You might think that now we have the Hong Kong government run by Hong Kong people they would at least be able to anticipate how people will react to their brilliant ideas.
They were apparently surprised when the concession on the DH levy prompted people to try to get more benefit than the government intended, and now it seems that they didn't realize what would happen when they waived charges for all government-run leisure facilities (for three months).
I expressed my concerns about the effect on swimming pools, but there are also the sports facilities such as squash courts that can be booked by the hour. If you don't have to pay, why not book a court on the off-chance, and who cares if you can't actually use it? Which turns out to be exactly what lots of people have being doing (No-shows at venues frustrate regular players - subscription required):
The bookings were full a month ago, but five of the 12 squash courts at the Hong Kong Park Sports Centre were empty late on a recent afternoon.
The receptionist said no-shows had become more prevalent since the Leisure and Cultural Services Department allowed the public to book its sports facilities free from last month. Declining to give his name, he said courts were frequently empty around midday as it had become a common practice for office-goers to make reservations for their lunch hours, play for a short time, then return to work.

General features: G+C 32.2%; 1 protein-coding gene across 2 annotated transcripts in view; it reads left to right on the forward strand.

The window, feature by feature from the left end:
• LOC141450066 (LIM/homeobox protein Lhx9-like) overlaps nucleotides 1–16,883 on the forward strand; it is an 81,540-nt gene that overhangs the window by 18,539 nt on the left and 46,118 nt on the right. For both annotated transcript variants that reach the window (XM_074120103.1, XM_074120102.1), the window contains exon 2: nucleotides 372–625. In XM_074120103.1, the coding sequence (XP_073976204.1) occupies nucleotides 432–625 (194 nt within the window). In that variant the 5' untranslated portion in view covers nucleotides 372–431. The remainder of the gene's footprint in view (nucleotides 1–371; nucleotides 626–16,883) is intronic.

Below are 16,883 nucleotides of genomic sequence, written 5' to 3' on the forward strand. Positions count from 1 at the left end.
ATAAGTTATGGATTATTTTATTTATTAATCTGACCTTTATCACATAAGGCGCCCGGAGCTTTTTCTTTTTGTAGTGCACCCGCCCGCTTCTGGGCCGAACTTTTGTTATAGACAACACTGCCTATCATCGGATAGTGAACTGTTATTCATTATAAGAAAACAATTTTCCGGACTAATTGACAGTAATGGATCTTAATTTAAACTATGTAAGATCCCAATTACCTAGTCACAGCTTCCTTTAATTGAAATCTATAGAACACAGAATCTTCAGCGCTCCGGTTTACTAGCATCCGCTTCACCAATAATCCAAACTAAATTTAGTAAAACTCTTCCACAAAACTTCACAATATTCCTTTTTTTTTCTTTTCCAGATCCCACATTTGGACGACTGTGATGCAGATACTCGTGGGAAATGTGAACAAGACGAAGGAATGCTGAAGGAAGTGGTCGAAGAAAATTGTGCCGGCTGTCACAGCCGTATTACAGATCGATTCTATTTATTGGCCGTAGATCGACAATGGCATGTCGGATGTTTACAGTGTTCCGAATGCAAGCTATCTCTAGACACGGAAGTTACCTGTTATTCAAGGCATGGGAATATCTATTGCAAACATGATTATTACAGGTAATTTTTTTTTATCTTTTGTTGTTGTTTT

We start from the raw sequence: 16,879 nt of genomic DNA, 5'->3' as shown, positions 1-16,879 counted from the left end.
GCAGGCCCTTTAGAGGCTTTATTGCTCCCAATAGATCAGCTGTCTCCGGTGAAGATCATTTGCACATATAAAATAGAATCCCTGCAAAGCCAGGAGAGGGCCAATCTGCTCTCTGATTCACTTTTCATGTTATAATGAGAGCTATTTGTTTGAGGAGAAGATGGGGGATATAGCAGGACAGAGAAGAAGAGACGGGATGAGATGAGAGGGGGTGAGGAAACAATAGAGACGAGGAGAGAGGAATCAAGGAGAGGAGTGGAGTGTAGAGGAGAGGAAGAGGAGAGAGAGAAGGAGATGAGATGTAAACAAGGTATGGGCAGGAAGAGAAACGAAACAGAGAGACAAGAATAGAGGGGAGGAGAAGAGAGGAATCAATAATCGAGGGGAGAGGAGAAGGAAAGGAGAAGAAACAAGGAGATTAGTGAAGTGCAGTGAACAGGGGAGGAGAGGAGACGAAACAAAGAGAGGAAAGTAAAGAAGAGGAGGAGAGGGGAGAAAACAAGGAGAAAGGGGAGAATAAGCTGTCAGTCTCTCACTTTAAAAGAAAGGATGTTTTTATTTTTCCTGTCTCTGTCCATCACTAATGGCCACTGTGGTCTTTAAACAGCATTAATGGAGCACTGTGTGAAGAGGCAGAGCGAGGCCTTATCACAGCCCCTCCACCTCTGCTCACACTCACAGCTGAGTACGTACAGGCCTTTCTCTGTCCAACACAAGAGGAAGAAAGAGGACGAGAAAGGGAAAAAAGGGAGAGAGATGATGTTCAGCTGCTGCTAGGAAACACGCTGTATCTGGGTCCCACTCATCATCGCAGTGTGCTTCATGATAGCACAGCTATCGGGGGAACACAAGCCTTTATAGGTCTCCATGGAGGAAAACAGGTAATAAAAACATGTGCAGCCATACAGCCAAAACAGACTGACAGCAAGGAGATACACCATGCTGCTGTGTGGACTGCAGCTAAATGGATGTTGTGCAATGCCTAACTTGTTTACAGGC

The department said the overall rate of use at sports facilities was 80 per cent in July and that 63 per cent of them were taken up by people who booked in advance. That means that 37 per cent of people did not show up at the venues, which were taken up by walk-in users.
"In the past, once the reservation had been made, people showed up," said Wong Chi-lok, who plays squash at the complex every Thursday. "These days, it's harder to secure a court, and yet there are more empty courts."
But the department said it only started to compile the no-show figures after the scheme was introduced, so no comparison can be drawn.
Another regular squash player at the complex, Wong Kok-man, described himself as a "victim" of the abolition of fees.
"I'm a regular squash player and haven't had any problems with the government's online booking system before," he said. "Currently, because you can hold courts for free, people keep on making reservations online because there's no consequence. "This frustrates regular players like myself. Now even I press the `confirm' button unthinkingly - in the mornings, when I can't sleep, and whenever I'm free. Because it doesn't matter if you've booked a court and don't show up."
Unable to secure facilities amid a rising tide of irresponsible bookers, both players had resorted to showing up at the stadium without a reservation to try their luck at taking over empty courts. The practice of "picking up" empty courts has become so prevalent at Victoria Park's public sports facilities that a special booth has been set up for it.
Two of the four squash and table tennis courts at the park were empty at 3pm, despite being fully booked a month ago.
This would not come as any surprise to anyone who has observed what happens when anything is given away for free in Hong Kong.